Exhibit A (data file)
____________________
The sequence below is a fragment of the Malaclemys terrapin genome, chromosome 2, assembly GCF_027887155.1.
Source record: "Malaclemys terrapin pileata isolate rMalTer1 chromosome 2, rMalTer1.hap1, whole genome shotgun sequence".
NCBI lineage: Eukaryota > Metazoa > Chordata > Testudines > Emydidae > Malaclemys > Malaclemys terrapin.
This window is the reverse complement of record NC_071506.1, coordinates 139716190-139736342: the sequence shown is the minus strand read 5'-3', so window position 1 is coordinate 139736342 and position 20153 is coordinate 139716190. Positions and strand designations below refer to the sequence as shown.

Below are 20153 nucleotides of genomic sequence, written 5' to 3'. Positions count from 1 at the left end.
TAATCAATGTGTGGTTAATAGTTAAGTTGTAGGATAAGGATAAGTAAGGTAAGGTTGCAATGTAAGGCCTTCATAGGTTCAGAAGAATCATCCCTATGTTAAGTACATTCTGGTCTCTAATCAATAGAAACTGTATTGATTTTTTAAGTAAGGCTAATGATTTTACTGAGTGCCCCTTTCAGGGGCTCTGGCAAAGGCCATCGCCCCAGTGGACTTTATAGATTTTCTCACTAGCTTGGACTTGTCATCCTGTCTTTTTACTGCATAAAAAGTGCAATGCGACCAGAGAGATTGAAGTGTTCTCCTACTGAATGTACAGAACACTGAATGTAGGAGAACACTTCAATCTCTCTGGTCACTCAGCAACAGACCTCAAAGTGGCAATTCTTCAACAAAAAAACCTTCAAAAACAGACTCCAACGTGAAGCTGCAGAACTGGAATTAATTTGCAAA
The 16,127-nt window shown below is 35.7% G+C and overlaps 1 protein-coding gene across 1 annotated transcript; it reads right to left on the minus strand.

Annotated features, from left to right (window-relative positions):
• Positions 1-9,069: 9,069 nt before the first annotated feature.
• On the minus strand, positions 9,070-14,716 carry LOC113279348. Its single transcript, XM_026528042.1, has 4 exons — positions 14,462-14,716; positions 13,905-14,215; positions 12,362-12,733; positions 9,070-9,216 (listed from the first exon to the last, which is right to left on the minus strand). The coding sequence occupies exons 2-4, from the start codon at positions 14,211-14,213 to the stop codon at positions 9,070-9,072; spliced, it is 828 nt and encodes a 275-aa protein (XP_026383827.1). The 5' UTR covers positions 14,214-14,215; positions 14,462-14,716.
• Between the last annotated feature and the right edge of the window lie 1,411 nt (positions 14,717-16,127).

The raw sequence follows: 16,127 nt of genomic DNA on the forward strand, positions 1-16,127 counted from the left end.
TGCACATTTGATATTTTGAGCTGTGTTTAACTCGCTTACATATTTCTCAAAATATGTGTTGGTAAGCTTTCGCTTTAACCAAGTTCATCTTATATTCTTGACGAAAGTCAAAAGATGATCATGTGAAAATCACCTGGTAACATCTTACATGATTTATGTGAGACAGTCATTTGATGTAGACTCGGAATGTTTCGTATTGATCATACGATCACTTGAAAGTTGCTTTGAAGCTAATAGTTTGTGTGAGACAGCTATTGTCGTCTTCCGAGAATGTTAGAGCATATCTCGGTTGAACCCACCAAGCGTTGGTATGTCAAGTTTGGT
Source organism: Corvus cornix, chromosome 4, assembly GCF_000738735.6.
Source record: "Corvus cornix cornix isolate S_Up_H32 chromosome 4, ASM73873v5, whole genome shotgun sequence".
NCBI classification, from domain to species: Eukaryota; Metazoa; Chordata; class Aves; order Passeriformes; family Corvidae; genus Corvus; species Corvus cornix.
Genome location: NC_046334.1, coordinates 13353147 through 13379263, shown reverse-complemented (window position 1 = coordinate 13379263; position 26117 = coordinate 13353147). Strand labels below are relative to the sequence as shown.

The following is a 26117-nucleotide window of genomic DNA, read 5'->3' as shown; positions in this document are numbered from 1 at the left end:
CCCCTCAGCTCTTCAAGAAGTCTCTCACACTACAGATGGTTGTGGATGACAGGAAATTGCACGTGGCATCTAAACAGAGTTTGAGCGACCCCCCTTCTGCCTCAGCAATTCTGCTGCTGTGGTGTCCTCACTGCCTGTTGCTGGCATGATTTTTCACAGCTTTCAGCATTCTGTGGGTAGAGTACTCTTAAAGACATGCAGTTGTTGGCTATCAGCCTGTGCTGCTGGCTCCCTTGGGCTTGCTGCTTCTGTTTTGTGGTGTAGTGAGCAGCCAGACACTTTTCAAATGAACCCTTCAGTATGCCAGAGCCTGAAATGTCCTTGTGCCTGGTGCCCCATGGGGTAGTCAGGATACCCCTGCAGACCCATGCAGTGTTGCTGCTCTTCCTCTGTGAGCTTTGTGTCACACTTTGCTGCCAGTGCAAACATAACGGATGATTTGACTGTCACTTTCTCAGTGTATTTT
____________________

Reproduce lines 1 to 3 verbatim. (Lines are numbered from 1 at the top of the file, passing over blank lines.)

The sequence below is a fragment of the Malaclemys terrapin genome, chromosome 2, assembly GCF_027887155.1.
Source record: "Malaclemys terrapin pileata isolate rMalTer1 chromosome 2, rMalTer1.hap1, whole genome shotgun sequence".
NCBI lineage: Eukaryota > Metazoa > Chordata > Testudines > Emydidae > Malaclemys > Malaclemys terrapin.